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Strathprints serves world leading Open Access research by the University of Strathclyde, including research by the Strathclyde Institute of Pharmacy and Biomedical Sciences (SIPBS), where research centres such as the Industrial Biotechnology Innovation Centre (IBioIC), the Cancer Research UK Formulation Unit, SeaBioTech and the Centre for Biophotonics are based.

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Leishmania TDR1 structure, a unique trimeric glutathione transferase capable of deglutathionylation and antimonial prodrug activation

Fyfe, Paul K and Westrop, Gareth D and Silva, Ana Marta and Coombs, Graham H and Hunter, William N (2012) Leishmania TDR1 structure, a unique trimeric glutathione transferase capable of deglutathionylation and antimonial prodrug activation. Proceedings of the National Academy of Sciences, 109 (29). pp. 11693-11698.

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Abstract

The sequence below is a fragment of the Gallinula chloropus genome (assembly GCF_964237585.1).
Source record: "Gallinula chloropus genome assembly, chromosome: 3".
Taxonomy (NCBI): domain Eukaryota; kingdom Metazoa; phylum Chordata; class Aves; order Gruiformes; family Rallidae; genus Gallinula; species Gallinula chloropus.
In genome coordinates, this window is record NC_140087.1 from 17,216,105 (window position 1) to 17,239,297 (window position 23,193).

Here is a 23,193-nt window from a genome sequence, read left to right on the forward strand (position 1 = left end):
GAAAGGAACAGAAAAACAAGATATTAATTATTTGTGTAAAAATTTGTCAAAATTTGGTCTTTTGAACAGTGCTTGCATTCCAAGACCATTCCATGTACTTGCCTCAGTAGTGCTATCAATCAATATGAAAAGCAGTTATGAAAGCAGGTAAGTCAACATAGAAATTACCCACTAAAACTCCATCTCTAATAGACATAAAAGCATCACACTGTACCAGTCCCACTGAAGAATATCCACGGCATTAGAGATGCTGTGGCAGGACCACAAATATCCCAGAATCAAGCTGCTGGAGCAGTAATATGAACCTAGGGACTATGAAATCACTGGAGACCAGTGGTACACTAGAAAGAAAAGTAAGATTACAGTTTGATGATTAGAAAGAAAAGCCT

Thiol-dependent reductase I (TDR1), an enzyme found in parasitic Leishmania species and Trypanosoma cruzi, is implicated in deglutathionylation and activation of antimonial prodrugs used to treat leishmaniasis. The 2.3 Å resolution structure of TDR1 reveals a unique trimer of subunits each containing two glutathione-S-transferase (GST) domains. The similarities of individual domains and comparisons with GST classes suggest that TDR1 evolved by gene duplication, diversification, and gene fusion; a combination of events previously unknown in the GST protein superfamily and potentially explaining the distinctive enzyme properties of TDR1. The deglutathionylation activity of TDR1 implies that glutathione itself has regulatory intracellular roles in addition to being a precursor for trypanothione, the major low mass thiol present in trypanosomatids. We propose that activation of antiparasite Sb(V)-drugs is a legacy of the deglutathionylation activity of TDR1 and involves processing glutathione adducts with concomitant reduction of the metalloid to active Sb(III) species.